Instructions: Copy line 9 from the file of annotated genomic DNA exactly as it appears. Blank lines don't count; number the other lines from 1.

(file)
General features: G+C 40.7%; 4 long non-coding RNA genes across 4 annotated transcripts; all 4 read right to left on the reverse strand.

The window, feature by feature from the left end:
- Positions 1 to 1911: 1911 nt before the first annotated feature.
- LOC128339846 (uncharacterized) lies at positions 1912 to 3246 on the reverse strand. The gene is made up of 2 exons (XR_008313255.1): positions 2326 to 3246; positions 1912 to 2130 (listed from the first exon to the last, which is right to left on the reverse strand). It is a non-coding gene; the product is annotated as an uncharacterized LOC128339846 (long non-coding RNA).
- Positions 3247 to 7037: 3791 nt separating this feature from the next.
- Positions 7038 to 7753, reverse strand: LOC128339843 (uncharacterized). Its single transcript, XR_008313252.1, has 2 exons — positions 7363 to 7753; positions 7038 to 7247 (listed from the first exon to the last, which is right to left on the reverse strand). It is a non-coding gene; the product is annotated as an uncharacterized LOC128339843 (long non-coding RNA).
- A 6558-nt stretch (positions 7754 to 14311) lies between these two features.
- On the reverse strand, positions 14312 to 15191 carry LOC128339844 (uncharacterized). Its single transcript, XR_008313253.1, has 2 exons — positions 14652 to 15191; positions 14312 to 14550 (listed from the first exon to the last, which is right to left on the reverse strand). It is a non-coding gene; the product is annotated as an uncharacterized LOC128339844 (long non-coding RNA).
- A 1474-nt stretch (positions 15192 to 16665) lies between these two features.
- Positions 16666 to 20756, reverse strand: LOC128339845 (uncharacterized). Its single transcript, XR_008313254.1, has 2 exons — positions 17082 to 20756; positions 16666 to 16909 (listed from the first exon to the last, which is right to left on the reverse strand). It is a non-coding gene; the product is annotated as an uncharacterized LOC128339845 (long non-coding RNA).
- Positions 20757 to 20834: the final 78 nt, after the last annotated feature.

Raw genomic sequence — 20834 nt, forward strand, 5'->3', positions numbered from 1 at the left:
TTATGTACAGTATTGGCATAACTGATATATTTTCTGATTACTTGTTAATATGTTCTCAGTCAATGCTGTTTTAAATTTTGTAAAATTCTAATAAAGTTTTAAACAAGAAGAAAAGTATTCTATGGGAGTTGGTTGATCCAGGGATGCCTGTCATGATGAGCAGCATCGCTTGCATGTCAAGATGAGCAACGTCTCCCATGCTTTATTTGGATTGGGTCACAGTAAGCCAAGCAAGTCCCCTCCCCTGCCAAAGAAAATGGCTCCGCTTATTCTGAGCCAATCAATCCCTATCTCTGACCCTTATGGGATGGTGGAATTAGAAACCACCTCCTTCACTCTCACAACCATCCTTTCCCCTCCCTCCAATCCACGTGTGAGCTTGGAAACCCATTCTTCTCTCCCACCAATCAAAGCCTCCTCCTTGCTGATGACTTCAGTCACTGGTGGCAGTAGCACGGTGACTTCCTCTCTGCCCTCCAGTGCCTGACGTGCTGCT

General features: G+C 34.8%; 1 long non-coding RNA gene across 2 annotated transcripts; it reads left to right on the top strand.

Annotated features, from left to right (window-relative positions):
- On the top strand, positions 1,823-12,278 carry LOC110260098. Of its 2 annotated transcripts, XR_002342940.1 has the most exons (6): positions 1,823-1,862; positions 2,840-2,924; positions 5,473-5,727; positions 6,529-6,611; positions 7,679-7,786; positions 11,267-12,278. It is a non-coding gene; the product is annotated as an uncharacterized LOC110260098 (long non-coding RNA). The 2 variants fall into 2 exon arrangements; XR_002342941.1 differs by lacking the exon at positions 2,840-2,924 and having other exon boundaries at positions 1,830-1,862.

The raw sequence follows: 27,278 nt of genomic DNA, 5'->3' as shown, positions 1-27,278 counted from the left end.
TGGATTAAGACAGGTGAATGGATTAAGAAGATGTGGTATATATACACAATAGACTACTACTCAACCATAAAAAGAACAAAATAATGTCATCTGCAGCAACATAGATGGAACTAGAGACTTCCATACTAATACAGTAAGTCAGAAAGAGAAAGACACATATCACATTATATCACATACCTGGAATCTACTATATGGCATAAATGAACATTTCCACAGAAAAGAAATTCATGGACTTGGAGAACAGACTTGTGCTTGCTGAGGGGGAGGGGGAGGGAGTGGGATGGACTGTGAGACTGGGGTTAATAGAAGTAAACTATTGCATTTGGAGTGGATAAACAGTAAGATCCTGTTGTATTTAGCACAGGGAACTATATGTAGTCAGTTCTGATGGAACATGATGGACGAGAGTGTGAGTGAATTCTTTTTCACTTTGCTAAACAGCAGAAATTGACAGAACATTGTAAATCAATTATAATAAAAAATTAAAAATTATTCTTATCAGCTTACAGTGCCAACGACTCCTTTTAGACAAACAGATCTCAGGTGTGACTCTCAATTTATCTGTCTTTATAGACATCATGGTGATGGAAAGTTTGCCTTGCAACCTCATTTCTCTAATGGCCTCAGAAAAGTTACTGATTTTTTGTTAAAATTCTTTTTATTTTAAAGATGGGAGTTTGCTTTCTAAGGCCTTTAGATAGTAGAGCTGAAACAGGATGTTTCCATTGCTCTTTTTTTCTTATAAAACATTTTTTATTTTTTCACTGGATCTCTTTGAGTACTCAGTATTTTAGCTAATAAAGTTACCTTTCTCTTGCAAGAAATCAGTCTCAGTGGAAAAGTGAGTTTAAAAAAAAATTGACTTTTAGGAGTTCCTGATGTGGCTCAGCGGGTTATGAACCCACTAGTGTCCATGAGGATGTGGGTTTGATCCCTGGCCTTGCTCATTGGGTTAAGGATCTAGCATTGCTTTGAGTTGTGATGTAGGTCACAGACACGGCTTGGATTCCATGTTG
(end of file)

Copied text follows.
- A 1474-nt stretch (positions 15192 to 16665) lies between these two features.